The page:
Educators are often the first to notice mental health issues in children. That’s why throughout the month of October, we observe National Depression Education & Awareness Month, which aims to recognize signs, symptoms and treatments of depression.
Depression among youth and teens continues to climb. According to Mental Health America, nearly 14% of youth (ages 12-17) experienced at least one major depressive episode in the past year.
Access to education and resources through schools empowers students to join in on the conversation regarding mental health awareness and literacy—to make sure no one feels alone in their depression. Seeking help, whether that be through a school counselor, trusted teacher, parent or friend, should be seen as a sign of strength.
Advocating for School Mental Health Services
In recent years, states have implemented policy changes to expand comprehensive school mental health systems (CSMHS), that improve access to mental health programs, services and support for adolescents.
On the federal level, there are several initiatives in place to support and develop these essential school programs, including:
- The Center for Disease Control and Prevention’s (CDC) Division of Adolescent and School Health (DASH)provides funding for health and wellbeing through schools, including programs and services to support students’ mental health.
- Substance Abuse and Mental Health Services Alliance Project Aware partners with state mental health agencies to increase awareness of mental health in schools, offer training to school staff and connects students with behavioral health services.
- The School-Based Mental Health Services Grant Program, authorized by the 2020 Department of Education budget, provides $10 million to six states to increase the number of mental health service providers in schools.
*Source: National Academy for State Health Policy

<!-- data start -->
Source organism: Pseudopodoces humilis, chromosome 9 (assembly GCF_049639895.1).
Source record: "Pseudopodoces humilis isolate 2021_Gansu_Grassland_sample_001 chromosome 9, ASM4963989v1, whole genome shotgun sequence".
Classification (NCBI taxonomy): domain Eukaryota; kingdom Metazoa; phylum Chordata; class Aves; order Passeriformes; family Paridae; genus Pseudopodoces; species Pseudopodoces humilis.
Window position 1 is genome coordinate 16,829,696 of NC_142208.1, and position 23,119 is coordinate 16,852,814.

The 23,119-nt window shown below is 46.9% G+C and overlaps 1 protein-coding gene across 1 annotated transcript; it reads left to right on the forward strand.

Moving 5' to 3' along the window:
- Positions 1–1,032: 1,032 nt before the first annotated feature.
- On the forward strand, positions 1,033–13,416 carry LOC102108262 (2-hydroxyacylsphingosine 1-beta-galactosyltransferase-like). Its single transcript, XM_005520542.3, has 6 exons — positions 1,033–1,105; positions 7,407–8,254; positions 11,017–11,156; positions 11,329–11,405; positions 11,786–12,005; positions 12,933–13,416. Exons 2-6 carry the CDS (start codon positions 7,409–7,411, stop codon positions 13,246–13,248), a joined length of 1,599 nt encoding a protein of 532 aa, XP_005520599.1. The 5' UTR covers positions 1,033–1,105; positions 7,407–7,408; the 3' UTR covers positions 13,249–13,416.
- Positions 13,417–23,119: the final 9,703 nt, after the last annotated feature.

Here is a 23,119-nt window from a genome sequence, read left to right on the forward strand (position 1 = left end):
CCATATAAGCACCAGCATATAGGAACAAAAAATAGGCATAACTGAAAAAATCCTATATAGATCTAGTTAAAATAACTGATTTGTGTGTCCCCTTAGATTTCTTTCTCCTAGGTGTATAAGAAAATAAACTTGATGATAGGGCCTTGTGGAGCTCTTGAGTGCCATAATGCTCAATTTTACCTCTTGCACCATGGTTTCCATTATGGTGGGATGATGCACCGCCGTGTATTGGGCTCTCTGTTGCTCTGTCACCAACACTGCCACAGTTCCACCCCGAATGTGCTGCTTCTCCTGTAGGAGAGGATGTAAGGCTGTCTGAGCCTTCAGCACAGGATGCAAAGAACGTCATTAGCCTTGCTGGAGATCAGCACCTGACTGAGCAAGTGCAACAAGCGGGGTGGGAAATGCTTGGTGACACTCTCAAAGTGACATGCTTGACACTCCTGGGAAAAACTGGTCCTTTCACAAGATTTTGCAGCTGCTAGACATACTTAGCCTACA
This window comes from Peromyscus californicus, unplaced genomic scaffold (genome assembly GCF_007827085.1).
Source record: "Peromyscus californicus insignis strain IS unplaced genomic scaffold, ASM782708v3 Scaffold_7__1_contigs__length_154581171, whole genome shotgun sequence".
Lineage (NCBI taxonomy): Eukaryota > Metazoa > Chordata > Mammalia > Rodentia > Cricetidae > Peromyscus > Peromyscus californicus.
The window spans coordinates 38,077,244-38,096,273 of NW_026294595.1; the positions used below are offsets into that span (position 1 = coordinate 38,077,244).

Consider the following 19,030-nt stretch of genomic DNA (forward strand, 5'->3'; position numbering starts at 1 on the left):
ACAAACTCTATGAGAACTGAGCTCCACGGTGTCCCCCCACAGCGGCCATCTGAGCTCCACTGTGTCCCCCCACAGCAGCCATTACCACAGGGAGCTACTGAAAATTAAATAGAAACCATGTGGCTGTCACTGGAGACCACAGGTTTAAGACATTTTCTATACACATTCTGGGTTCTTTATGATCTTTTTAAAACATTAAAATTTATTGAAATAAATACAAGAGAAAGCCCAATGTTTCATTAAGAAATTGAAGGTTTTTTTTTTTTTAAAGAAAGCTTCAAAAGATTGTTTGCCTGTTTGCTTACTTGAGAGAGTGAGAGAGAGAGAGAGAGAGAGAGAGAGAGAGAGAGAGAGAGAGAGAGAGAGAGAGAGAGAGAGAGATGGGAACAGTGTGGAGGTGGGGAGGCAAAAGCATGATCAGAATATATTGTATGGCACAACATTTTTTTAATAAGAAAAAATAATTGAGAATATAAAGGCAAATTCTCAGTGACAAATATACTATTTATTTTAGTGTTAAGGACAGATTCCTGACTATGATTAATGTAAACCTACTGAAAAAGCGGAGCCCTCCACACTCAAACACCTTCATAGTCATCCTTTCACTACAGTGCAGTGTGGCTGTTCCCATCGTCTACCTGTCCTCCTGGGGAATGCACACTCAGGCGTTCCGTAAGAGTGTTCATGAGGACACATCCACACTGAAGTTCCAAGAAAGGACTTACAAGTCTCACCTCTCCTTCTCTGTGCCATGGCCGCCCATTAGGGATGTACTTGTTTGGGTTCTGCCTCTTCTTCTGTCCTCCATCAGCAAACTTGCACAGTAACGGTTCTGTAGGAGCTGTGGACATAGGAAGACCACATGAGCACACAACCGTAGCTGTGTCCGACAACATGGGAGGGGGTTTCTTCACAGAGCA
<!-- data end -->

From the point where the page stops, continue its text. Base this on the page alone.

In the Chicagoland area, where Erika’s Lighthouse was founded, these programs exist:
- Chicago HOPES for Kidsis designing comprehensive academic and social emotional support for middle schoolers experiencing homelessness.
- Center for Childhood Resilience at Ann & Robert H. Lurie Children’s Hospital of Chicago provides training, coaching, school-based interventions and other services through partnerships with schools and youth-serving agencies
- Consumer and Family Care Line is a hotline for Illinois resources for questions about mental health services and referrals to a mental health provider, available Monday through Friday, 8 am – 5 pm, except holidays at 866.359.7953
Schools are a primary source of mental health services for children who may not have the ability to access outside means of help. However, often these programs take time and many dedicated stakeholders to implement even on an individual school level, and students still may not be receiving all the help they need. Resources like Erika’s Lighthouse support parents and educators with a mission to educate and bring awareness to adolescent depression and can even assist in beginning the policy-making process for your area.
How Erika’s Lighthouse Can Help Your School
The heart of Erika’s Lighthouse and the foundation for change is education. We offer free mental health and depression awareness programs to spark conversations in your classrooms. Through our Classroom Programs, we offer valid and reliable resources that educate and empower.
Videos and lessons are completely turnkey and ready to use immediately. Our material is flexible and adaptable to your school’s curriculum needs. For educators, we’re here to support you with all-inclusive support at no cost.
You can take the first step by creating an account on our Resource Portal.